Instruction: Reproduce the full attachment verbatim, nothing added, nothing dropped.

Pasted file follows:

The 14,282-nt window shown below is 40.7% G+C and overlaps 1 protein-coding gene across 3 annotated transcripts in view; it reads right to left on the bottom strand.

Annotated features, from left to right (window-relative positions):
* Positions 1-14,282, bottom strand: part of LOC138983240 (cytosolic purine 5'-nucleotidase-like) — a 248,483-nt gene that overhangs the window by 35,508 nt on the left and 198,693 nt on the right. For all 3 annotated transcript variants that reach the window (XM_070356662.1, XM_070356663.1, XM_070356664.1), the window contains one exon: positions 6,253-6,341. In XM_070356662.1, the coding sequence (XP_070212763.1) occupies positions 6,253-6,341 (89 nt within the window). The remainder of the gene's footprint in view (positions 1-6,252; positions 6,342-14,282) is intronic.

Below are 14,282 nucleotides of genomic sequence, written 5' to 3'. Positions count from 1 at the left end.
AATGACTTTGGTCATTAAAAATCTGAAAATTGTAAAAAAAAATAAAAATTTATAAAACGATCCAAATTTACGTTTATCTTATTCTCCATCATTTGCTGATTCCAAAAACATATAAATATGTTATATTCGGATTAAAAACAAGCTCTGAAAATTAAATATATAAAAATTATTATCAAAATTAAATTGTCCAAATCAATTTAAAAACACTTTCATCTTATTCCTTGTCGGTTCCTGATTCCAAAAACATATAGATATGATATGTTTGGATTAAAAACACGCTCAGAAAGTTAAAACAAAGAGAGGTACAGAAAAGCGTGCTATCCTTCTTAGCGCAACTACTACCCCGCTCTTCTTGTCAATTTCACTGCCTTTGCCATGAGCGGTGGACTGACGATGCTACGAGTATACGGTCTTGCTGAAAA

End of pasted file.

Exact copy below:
The 14,282-nt window shown below is 40.7% G+C and overlaps 1 protein-coding gene across 3 annotated transcripts in view; it reads right to left on the bottom strand.

Annotated features, from left to right (window-relative positions):
* Positions 1-14,282, bottom strand: part of LOC138983240 (cytosolic purine 5'-nucleotidase-like) — a 248,483-nt gene that overhangs the window by 35,508 nt on the left and 198,693 nt on the right. For all 3 annotated transcript variants that reach the window (XM_070356662.1, XM_070356663.1, XM_070356664.1), the window contains one exon: positions 6,253-6,341. In XM_070356662.1, the coding sequence (XP_070212763.1) occupies positions 6,253-6,341 (89 nt within the window). The remainder of the gene's footprint in view (positions 1-6,252; positions 6,342-14,282) is intronic.

Below are 14,282 nucleotides of genomic sequence, written 5' to 3'. Positions count from 1 at the left end.
AATGACTTTGGTCATTAAAAATCTGAAAATTGTAAAAAAAAATAAAAATTTATAAAACGATCCAAATTTACGTTTATCTTATTCTCCATCATTTGCTGATTCCAAAAACATATAAATATGTTATATTCGGATTAAAAACAAGCTCTGAAAATTAAATATATAAAAATTATTATCAAAATTAAATTGTCCAAATCAATTTAAAAACACTTTCATCTTATTCCTTGTCGGTTCCTGATTCCAAAAACATATAGATATGATATGTTTGGATTAAAAACACGCTCAGAAAGTTAAAACAAAGAGAGGTACAGAAAAGCGTGCTATCCTTCTTAGCGCAACTACTACCCCGCTCTTCTTGTCAATTTCACTGCCTTTGCCATGAGCGGTGGACTGACGATGCTACGAGTATACGGTCTTGCTGAAAA